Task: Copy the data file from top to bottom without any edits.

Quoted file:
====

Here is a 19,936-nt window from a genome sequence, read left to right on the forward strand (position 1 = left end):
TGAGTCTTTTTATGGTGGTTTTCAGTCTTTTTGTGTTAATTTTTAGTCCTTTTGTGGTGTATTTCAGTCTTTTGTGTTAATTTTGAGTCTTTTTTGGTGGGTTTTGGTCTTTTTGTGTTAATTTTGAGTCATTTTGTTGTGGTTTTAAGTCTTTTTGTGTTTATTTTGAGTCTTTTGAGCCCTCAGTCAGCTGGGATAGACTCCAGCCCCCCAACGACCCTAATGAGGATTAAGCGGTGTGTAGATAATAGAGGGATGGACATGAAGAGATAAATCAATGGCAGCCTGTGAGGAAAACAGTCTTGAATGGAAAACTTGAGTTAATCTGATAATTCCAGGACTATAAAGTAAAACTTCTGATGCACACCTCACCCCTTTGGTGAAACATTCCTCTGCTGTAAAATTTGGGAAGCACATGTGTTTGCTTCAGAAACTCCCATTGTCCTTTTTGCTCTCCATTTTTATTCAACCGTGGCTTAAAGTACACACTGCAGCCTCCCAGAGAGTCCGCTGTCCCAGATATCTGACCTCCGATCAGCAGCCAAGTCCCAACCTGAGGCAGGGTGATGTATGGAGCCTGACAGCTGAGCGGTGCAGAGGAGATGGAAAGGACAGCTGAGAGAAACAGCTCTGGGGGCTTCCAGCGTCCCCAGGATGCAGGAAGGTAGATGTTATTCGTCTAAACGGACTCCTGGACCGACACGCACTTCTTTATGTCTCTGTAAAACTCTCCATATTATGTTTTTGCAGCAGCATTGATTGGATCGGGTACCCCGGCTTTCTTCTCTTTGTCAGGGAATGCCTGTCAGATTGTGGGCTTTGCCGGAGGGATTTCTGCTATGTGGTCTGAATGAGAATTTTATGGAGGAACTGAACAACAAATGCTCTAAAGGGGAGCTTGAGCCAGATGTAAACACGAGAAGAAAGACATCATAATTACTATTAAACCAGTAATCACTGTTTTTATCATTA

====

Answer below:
Here is a 19,936-nt window from a genome sequence, read left to right on the forward strand (position 1 = left end):
TGAGTCTTTTTATGGTGGTTTTCAGTCTTTTTGTGTTAATTTTTAGTCCTTTTGTGGTGTATTTCAGTCTTTTGTGTTAATTTTGAGTCTTTTTTGGTGGGTTTTGGTCTTTTTGTGTTAATTTTGAGTCATTTTGTTGTGGTTTTAAGTCTTTTTGTGTTTATTTTGAGTCTTTTGAGCCCTCAGTCAGCTGGGATAGACTCCAGCCCCCCAACGACCCTAATGAGGATTAAGCGGTGTGTAGATAATAGAGGGATGGACATGAAGAGATAAATCAATGGCAGCCTGTGAGGAAAACAGTCTTGAATGGAAAACTTGAGTTAATCTGATAATTCCAGGACTATAAAGTAAAACTTCTGATGCACACCTCACCCCTTTGGTGAAACATTCCTCTGCTGTAAAATTTGGGAAGCACATGTGTTTGCTTCAGAAACTCCCATTGTCCTTTTTGCTCTCCATTTTTATTCAACCGTGGCTTAAAGTACACACTGCAGCCTCCCAGAGAGTCCGCTGTCCCAGATATCTGACCTCCGATCAGCAGCCAAGTCCCAACCTGAGGCAGGGTGATGTATGGAGCCTGACAGCTGAGCGGTGCAGAGGAGATGGAAAGGACAGCTGAGAGAAACAGCTCTGGGGGCTTCCAGCGTCCCCAGGATGCAGGAAGGTAGATGTTATTCGTCTAAACGGACTCCTGGACCGACACGCACTTCTTTATGTCTCTGTAAAACTCTCCATATTATGTTTTTGCAGCAGCATTGATTGGATCGGGTACCCCGGCTTTCTTCTCTTTGTCAGGGAATGCCTGTCAGATTGTGGGCTTTGCCGGAGGGATTTCTGCTATGTGGTCTGAATGAGAATTTTATGGAGGAACTGAACAACAAATGCTCTAAAGGGGAGCTTGAGCCAGATGTAAACACGAGAAGAAAGACATCATAATTACTATTAAACCAGTAATCACTGTTTTTATCATTA